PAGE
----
March 3, 2010
It Is Time To Prosecute Obscenity
By Mike McManus
In Columbus, Ohio three boys, aged 11, 12 and 14 were in Juvenile Court
facing rape charges of children who were all under age 10. This was not an
isolated incident. Columbus had a dozen similar cases.
Why? Probably the boys watched hard-core porn on line and wanted to try it
themselves. There is virtually no enforcement of laws that make obscenity a
crime. Since Obama became President not one obscenity case has been filed,
and there were too few during the Bush II years.
Illegal hard-core pornography is flooding our society. It saturates the
internet, cable/satellite. It’s in hotels, libraries, convenience stores
and is readily available to children and adults.
Sexting is the latest phenomenon among children who take pictures of
themselves nude or performing sexual acts, and email them to friends.
Hardcore porn is addicting tens of millions of adults and is involved in up
to half of all divorce cases, according to attorneys and therapists.
Contrary to common perceptions, “Obscene material is unprotected by the
First Amendment,” the Supreme Court has repeatedly ruled. In the landmark
case, Miller v. California, The Court defined obscenity as “patently
offensive representation of descriptions of ultimate sexual acts, normal or
perverted, actual or simulated, and patently offensive representations of
masturbatory, excretory functions, and lewd exhibitions of the genitals.”
The Court provided a three-prong test that has held up in court in recent
The average person, applying contemporary community standards, would
find that the work, taken as a whole, appeals to the prurient interest; and
the work depicts or describes, in a patently offensive way, sexual
conduct specifically defined by the applicable state or federal law; and
t he work, taken as a whole, lacks serious literary, artistic,
political or scientific value.
Just weeks ago, a federal judge in Washington DC declined to dismiss a case
against “Max Hardcore” (John Stagliano and his company, Evil Angel
Productions) who is accused of illegally trafficking hardcore pornography
across state lines, a case
during Bush years.
Opinion polls in 2002 and 2004 found more than 80 percent of people think
federal law against internet obscenity should be vigorously enforced.
The U.S. Justice Department has an Obscenity Prosecution Task Force led by
Brent Ward, who is able and committed. But the FBI has refused to provide
agents to investigate adult obscenity cases and none of 92 U.S. Attorneys
have filed a case.
Patrick Trueman, who led Justice obscenity prosecutions in the Reagan and
Bush I Administrations was given seed money by Morality in Media, a
nonprofit organization fighting this plague, to launch a “War on Illegal
He has outlined a four-fold strategy:
Enforce the Law. No new obscenity law is needed.
Prosecute criminal pornographers that are destroying lives of men,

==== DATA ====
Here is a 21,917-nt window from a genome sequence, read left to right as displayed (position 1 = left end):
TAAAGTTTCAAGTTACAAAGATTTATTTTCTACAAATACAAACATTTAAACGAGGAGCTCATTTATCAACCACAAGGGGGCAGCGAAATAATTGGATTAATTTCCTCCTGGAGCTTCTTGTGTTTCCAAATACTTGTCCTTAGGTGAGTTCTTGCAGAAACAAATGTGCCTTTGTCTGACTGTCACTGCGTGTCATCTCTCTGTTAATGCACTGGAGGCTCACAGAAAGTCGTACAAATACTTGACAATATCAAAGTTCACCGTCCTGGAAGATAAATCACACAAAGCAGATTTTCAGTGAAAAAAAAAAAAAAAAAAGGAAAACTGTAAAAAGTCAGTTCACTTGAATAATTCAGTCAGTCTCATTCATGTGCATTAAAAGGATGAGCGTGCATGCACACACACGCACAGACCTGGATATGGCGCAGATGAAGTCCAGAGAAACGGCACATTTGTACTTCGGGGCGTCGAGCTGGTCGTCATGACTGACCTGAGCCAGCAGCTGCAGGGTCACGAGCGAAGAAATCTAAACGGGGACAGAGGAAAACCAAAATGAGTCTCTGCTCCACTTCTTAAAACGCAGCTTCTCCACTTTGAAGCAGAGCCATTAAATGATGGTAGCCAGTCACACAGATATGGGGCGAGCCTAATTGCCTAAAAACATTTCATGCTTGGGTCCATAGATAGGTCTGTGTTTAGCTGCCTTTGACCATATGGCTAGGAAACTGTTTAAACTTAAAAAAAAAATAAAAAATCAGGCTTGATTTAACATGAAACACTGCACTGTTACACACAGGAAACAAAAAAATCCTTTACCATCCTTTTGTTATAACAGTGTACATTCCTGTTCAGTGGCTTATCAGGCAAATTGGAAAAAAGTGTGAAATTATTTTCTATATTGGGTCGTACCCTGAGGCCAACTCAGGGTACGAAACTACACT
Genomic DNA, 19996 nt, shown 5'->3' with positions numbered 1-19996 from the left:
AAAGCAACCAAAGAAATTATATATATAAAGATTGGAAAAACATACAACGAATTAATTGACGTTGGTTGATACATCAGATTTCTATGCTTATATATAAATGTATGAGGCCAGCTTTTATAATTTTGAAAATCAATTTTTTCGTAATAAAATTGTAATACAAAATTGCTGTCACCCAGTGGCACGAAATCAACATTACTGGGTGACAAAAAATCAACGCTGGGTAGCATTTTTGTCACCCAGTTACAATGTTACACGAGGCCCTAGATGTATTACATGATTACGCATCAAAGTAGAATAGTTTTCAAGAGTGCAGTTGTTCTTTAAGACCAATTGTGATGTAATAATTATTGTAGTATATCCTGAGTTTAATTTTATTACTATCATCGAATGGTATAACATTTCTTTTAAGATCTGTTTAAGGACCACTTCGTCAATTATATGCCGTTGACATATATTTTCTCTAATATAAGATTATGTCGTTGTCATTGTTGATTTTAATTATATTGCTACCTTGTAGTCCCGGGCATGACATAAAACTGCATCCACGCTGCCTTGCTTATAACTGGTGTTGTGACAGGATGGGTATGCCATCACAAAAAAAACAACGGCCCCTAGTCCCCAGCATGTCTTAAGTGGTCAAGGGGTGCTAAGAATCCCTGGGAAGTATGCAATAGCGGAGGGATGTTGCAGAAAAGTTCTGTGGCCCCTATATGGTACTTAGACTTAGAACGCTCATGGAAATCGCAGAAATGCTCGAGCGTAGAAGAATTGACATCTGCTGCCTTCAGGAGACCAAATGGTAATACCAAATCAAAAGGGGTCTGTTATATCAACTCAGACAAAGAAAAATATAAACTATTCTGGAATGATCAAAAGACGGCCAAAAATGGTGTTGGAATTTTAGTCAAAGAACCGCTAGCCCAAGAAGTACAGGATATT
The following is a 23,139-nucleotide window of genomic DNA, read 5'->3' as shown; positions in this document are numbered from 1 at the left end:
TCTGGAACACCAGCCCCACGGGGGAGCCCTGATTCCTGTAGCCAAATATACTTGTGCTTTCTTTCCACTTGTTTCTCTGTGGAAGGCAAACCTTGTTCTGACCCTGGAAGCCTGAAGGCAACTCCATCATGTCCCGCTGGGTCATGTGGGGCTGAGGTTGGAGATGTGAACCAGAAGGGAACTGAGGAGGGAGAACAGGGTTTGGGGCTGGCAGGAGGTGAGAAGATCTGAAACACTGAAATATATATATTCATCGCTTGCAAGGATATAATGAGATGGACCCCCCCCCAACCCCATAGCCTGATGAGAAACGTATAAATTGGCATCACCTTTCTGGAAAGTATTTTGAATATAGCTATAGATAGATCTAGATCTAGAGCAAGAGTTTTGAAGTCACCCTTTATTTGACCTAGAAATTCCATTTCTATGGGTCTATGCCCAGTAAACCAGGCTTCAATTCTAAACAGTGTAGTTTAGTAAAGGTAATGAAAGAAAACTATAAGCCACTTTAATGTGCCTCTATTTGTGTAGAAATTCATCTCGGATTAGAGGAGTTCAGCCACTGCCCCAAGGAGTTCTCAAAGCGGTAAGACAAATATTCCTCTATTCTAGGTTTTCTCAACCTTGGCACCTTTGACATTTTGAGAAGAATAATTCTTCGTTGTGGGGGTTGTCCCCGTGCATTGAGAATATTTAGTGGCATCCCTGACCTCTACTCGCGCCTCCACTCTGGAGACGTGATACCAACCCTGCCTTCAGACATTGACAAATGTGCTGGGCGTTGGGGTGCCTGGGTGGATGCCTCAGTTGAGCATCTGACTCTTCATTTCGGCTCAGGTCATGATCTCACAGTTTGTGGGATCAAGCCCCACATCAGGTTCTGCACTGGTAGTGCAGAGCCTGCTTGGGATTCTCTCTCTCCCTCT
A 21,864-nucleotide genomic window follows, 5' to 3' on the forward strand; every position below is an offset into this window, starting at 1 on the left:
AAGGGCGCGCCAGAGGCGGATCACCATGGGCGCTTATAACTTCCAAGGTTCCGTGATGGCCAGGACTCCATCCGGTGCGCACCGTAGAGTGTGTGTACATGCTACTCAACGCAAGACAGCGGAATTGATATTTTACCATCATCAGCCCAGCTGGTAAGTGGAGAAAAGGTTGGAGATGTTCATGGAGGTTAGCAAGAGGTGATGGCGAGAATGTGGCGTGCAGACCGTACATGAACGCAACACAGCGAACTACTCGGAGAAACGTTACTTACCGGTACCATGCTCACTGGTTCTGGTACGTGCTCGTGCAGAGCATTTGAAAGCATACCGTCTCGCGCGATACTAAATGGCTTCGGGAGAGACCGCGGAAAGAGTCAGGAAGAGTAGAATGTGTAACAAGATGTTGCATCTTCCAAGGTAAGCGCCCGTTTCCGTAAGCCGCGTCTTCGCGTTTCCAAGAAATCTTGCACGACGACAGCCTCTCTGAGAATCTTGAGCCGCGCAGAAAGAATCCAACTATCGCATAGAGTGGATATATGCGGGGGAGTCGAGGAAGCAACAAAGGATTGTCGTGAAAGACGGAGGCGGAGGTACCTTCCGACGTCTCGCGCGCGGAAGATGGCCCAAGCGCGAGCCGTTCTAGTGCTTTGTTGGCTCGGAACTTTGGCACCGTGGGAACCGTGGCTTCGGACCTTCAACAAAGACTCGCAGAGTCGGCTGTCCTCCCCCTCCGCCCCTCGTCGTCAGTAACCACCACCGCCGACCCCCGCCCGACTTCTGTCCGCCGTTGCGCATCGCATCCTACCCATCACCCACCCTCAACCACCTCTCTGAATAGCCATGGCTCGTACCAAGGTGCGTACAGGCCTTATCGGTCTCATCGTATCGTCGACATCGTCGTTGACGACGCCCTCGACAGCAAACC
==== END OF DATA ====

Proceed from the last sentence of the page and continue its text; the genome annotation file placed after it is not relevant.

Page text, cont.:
women and children. The FBI and U.S. Attorneys should file 8-10 major
cases each year.
Mobilize pro-family and religious leaders to demand action.
Catholics and Evangelicals and groups such as Focus on the Family,
Concerned Women for America who were once active, need to fight again
joining with feminists opposed to sexual trafficking,. They also must raise
funds to hire a national staff to lead the battle.
Congress should demand action. When the FBI and Justice
Department testify on behalf of their agencies for funding, they should be
asked about their plans to enforce the law, and be given funds to crack down
on the biggest pornographers.
The War Against Illegal Pornography is crucial. I applaud Pat Trueman’s
vision and strategy. No one is more capable of being the general of this
However, this undertaking will be a very difficult. I know
I covered the meetings of The Attorney General’s Commission
on Pornography, appointed by then AG Ed Meese. The only other reporter
regularly present was from Penthouse! The news media treated the issue as a
I got the Report published, and wrote a lengthy Introduction and summary of
its findings in 1986. However, neither Meese nor President Reagan commented
on the Report until my edition of it was published that criticized their
Fortunately, prosecution did become vigorous under such leaders as Pat
Trueman. There were results from 1987-1994: 130+ obscenity indictments, 126
convictions, a sharp reduction in obscene materials, and most surviving porn
companies would not ship to cities like Cincinnati where convictions
However, prosecution virtually stopped during the Clinton years. Under Bush
II some cases were filed, but mostly for child pornography. Now another
Democratic President is looking the other way.
If you are concerned, become informed by going to Trueman’s website,
PornHarms.com. Then urge your pastor and your Congressman to join this